Queen Mary Is Getting a Makeover, and You Can Buy Her Scraps

After considering the option of sinking the vessel, the City of Long Beach has opted to save the ocean liner turned floating hotel with a $5 million repair project to reconstruct the boat by the end of 2022.

LONG BEACH— The 88-year-old ocean liner in Long Beach, the RMS Queen Mary, was destined for permanent closure when the COVID-19 pandemic struck, but there has been a change in course after the news broke that the vessel would get a $5 million cosmetic repair.

 

In early January, the City of Long Beach announced they were preparing to start critical repairs to the Queen Mary, with fencing placed around the construction zone and staging areas prepared by late January. In February, the city began the first phase of critical repairs, which are anticipated to be completed later this year, allowing the Queen Mary to reopen to the public.

 

“It is our responsibility to preserve the Queen Mary and ensure this historic landmark is properly cared for,” said Mayor Robert Garcia in a press release from Jan. 27. “Now that the city has full oversight and control of the Queen, it’s important we make the critical repairs needed.”

 

In June 2021, the city regained control of the Queen Mary for the first time in over 40 years.

Since that time, with the help of marine engineering experts and previous studies, the city has designed the specifications and layouts for the required repairs to keep the boat afloat. In addition, it has set critical milestones for the project and an anticipated completion date later this year. The city has estimated the cost of the essential repairs to be approximately $5 million. Initial funding of $2.5 million was approved by the Long Beach City Council as part of the city’s Fiscal Year 2022 budget, utilizing Tidelands Funds, with an additional funding request to be presented to the city council in the coming months. In December 2021, the city received approval by the State Lands Commission to use Tidelands funding, as required by state law, which cleared the way for work to begin in February.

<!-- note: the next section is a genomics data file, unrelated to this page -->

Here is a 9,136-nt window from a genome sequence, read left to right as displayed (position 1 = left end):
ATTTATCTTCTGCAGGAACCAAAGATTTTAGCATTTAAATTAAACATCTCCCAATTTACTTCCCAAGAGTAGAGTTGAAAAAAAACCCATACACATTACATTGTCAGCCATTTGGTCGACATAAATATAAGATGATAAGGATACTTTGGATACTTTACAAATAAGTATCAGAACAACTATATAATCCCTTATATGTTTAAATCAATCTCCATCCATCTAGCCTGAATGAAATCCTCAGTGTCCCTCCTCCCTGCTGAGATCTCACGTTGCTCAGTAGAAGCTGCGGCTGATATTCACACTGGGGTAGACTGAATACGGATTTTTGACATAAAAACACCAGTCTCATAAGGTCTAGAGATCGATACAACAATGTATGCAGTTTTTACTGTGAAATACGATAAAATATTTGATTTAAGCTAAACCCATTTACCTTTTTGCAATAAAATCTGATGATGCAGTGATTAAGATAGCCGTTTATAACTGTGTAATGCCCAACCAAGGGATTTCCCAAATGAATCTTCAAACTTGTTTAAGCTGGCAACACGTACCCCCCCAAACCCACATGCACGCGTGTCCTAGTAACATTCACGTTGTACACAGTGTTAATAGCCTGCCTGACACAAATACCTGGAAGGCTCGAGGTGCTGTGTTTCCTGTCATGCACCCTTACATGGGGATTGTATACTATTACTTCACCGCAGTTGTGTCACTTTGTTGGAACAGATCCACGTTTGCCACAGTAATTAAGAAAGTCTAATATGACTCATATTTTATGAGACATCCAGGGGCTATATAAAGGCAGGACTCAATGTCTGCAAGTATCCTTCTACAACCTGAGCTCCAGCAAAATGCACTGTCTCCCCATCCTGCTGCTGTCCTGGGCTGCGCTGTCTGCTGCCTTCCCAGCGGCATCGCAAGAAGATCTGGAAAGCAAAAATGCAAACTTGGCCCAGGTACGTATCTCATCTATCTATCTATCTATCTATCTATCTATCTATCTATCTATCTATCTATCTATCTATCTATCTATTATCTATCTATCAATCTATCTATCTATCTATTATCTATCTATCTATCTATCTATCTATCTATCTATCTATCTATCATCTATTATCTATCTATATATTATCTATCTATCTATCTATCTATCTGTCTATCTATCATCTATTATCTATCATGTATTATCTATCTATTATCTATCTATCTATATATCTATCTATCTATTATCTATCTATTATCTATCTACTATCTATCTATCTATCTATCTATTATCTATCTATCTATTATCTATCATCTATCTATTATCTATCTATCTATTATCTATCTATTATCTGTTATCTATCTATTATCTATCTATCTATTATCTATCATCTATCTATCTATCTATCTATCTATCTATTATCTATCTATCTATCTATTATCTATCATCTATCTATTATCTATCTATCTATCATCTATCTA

One of the most demanding repairs identified in the engineering reports was the removal of deteriorated lifeboats. The lifeboats exert stress on the ship’s side shell, which has created severe cracks in the support system. Removing the deteriorated lifeboats will strengthen the structural stability of the boat. The city has contracted with Exbon Development, Inc. to remove the deteriorated lifeboats, two of which will be retained by the city for future preservation on the ship.

 

As of March 25, the Queen Mary Lifeboat Disposition has been extended by 31 days from its original closure or March 25 to April 25. The extension and RFP can be found via the PlanetBids Vendor Portal and are accepting solicitations from interested parties who would like to obtain a part of this historic boat.